Three young men from the program have recently established their own businesses. Hosanna Industries worked with them to develop a budget and business plan, to encourage good and fair business practices, and to give them solid advice as they step out on this new venture together.
Our program is making a difference in Homewood through the renovation of dilapidated homes, for the young adults who are finding support, learning the skills, and starting to dream of possibilities for their futures, and for the younger lives who will have more opportunities, safer childhoods, and stronger role models.
More than 64% of housing units in Polish Hill were built before 1939; 94.8% are in average or poor/derelict condition. In 2010, the median sale price of homes was only $19,900. As these properties age and are not maintained, this leads to further blight and abandonment. The Polish Hill Civic Association has tackled this issue by operating a unique matching facade grant program for the last three years known as Pivotal Streets. The program has funded 23 projects that have been awarded nearly $80,000 in grants. Although the program is typically able to fund less than half of the projects that apply, it has spurred other nearby investment and tapped into the Polish Hill Community’s DIY ethos.
The Pivotal Streets program is innovative in that it utilizes a design book prepared by Loysen + Krehuitmeier Architects specifically for Polish Hill that provides suggestions and samples of appropriate facade treatments. The community was engaged in this design book process, which grew out of a community wide master plan. The program is important to Polish Hill, as it seeks to give existing property owners a tool to improve their homes. This is particularly important in a market with rising rents and sale prices.
Part of this program’s importance is that it has not been a one-time project. Now in its third year, the lasting improvements to the properties support not only the homeowners, but neighbors and visitors can’t help but notice these changes house-by-house making Polish Hill a better neighborhood.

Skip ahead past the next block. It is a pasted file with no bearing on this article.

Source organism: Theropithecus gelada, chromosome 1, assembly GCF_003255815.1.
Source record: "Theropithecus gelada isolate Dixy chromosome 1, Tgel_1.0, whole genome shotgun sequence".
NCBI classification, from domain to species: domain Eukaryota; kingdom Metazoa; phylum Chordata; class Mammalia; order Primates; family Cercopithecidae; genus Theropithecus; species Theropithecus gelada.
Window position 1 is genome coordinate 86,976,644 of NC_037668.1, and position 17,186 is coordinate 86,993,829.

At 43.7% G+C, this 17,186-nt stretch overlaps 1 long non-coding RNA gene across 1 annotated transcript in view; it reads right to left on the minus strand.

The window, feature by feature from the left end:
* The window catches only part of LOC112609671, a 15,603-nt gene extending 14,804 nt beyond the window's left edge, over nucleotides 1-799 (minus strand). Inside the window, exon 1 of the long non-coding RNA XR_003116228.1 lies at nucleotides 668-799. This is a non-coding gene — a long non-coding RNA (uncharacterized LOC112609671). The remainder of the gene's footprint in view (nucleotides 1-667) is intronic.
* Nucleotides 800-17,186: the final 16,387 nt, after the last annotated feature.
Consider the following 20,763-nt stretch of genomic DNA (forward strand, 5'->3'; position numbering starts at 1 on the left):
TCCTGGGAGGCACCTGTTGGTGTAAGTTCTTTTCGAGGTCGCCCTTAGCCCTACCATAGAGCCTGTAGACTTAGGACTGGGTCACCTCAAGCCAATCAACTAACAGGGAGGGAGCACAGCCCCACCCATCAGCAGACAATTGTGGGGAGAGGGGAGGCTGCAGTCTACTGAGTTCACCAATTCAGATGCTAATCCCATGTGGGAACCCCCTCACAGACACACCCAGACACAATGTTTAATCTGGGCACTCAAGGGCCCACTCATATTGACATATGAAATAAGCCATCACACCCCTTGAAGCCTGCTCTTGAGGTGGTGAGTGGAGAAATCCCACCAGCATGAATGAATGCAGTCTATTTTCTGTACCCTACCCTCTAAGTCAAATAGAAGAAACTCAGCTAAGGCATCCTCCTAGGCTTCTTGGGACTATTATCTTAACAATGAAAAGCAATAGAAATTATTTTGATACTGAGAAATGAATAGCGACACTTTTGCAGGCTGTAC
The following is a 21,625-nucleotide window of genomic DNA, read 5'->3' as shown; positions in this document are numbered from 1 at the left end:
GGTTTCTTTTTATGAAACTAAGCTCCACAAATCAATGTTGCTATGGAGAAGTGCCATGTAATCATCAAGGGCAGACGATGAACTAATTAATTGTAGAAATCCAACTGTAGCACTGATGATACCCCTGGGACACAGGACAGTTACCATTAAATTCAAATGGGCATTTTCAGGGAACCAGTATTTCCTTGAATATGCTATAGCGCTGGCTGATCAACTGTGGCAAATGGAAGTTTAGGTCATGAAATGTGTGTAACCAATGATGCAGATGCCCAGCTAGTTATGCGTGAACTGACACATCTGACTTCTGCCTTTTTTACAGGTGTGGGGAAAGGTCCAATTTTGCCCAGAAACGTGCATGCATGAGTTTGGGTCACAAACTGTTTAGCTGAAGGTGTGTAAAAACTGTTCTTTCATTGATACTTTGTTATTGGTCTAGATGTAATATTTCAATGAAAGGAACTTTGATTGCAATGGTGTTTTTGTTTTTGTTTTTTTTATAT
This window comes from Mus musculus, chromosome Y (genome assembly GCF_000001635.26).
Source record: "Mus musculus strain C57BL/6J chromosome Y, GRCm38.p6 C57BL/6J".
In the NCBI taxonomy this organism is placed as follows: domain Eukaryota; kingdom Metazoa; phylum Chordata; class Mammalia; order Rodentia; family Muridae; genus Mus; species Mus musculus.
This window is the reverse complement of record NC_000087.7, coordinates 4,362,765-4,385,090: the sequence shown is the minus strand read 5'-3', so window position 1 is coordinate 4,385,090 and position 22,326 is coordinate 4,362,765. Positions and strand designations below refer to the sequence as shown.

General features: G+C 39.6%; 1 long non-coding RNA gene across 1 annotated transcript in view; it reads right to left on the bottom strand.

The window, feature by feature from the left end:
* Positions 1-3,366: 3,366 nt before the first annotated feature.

The Pivotal Streets Program is a great example of how small, strategic investments into communities can make a big impact.
The first-ever Vacant Home Tour, a project developed by students at Carnegie Mellon University in partnership with the Wilkinsburg Community Development Corporation (WCDC) and Pittsburgh History & Landmarks Foundation (PHLF), took place in Wilkinsburg on Saturday, May 9. The event was a self-guided neighborhood walking tour that was free and open to the public.
The tour, which highlighted five historic vacant homes, aimed to creatively reframe the issue of blight as an opportunity for rehabilitation in the Borough of Wilkinsburg. Community members selected the homes and served as tour guides by greeting participants at each stop and relaying each property’s history and their personal involvement in the community. All tour goers received a tour kit, complete with a tour map as well as photos, historical facts, and information on acquiring vacant properties.
During the tour, the WCDC, PHLF, and partners hosted two resource workshops for tour goers interested in acquiring and rehabilitating a vacant property. The workshop will featured speakers who specialize in acquiring, financing, and/or rehabilitating vacant homes and buildings. Workshop attendees learned about the processes, available tools, risks and challenges, and rewards involved in acquiring vacant property.